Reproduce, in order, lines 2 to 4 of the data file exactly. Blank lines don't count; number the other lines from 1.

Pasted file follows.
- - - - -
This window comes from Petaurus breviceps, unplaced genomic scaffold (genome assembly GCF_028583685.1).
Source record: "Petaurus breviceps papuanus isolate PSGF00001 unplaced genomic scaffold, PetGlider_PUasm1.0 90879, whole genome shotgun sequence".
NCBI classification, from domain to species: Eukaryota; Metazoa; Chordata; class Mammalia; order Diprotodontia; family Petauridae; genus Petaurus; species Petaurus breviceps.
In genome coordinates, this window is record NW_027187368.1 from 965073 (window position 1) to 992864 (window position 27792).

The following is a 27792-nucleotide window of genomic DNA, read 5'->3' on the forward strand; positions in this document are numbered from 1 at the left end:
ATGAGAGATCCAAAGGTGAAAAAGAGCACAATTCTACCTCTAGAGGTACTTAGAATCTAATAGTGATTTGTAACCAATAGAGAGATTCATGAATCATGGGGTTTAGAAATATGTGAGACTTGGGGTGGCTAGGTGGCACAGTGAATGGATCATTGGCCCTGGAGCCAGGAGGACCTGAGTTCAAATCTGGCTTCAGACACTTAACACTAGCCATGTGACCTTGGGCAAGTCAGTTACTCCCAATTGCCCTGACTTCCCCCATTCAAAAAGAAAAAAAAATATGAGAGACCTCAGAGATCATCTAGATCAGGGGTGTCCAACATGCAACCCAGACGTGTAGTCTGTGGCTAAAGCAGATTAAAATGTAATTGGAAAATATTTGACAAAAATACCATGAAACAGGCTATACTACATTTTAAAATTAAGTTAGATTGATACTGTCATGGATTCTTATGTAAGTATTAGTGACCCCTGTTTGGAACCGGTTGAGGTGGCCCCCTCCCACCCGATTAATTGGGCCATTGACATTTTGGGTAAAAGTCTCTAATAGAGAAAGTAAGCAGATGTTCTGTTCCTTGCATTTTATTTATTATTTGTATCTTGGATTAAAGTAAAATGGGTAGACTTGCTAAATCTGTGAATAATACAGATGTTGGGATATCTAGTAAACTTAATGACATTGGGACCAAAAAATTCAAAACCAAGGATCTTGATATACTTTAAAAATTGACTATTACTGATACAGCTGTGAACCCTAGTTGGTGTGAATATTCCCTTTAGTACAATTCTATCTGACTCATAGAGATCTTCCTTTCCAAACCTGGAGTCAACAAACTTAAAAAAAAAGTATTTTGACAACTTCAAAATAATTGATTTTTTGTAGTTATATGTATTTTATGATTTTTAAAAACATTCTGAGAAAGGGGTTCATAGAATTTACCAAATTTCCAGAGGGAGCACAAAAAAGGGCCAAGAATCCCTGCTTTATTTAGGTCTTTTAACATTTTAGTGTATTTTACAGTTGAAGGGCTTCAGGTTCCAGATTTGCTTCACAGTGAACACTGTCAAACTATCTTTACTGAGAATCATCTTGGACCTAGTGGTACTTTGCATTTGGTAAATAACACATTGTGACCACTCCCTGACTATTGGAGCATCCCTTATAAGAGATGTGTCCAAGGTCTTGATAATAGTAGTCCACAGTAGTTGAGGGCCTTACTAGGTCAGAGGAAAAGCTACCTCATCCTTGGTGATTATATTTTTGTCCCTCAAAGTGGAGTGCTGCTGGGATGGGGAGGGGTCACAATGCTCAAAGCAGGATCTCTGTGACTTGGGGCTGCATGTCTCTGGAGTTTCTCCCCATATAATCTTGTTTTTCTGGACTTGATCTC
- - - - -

Source record: "Petaurus breviceps papuanus isolate PSGF00001 unplaced genomic scaffold, PetGlider_PUasm1.0 90879, whole genome shotgun sequence".
NCBI classification, from domain to species: Eukaryota; Metazoa; Chordata; class Mammalia; order Diprotodontia; family Petauridae; genus Petaurus; species Petaurus breviceps.
In genome coordinates, this window is record NW_027187368.1 from 965073 (window position 1) to 992864 (window position 27792).